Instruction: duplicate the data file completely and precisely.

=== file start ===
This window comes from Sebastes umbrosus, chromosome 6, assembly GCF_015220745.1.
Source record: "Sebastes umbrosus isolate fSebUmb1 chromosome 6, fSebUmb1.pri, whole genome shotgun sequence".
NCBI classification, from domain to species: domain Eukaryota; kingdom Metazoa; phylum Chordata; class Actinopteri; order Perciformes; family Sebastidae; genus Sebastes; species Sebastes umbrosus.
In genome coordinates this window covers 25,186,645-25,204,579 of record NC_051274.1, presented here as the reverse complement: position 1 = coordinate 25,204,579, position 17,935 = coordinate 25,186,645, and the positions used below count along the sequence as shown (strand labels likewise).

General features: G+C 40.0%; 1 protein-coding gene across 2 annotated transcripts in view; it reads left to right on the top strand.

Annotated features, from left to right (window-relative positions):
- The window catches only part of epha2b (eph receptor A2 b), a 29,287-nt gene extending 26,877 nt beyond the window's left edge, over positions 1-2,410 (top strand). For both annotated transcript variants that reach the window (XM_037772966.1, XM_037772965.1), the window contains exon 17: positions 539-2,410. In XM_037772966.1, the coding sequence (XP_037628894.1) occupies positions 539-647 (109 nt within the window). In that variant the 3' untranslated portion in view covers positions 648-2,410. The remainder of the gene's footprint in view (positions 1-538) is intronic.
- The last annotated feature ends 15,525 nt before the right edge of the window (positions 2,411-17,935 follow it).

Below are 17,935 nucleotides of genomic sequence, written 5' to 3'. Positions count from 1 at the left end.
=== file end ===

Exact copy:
This window comes from Sebastes umbrosus, chromosome 6, assembly GCF_015220745.1.
Source record: "Sebastes umbrosus isolate fSebUmb1 chromosome 6, fSebUmb1.pri, whole genome shotgun sequence".
NCBI classification, from domain to species: domain Eukaryota; kingdom Metazoa; phylum Chordata; class Actinopteri; order Perciformes; family Sebastidae; genus Sebastes; species Sebastes umbrosus.
In genome coordinates this window covers 25,186,645-25,204,579 of record NC_051274.1, presented here as the reverse complement: position 1 = coordinate 25,204,579, position 17,935 = coordinate 25,186,645, and the positions used below count along the sequence as shown (strand labels likewise).

General features: G+C 40.0%; 1 protein-coding gene across 2 annotated transcripts in view; it reads left to right on the top strand.

Annotated features, from left to right (window-relative positions):
- The window catches only part of epha2b (eph receptor A2 b), a 29,287-nt gene extending 26,877 nt beyond the window's left edge, over positions 1-2,410 (top strand). For both annotated transcript variants that reach the window (XM_037772966.1, XM_037772965.1), the window contains exon 17: positions 539-2,410. In XM_037772966.1, the coding sequence (XP_037628894.1) occupies positions 539-647 (109 nt within the window). In that variant the 3' untranslated portion in view covers positions 648-2,410. The remainder of the gene's footprint in view (positions 1-538) is intronic.
- The last annotated feature ends 15,525 nt before the right edge of the window (positions 2,411-17,935 follow it).

Below are 17,935 nucleotides of genomic sequence, written 5' to 3'. Positions count from 1 at the left end.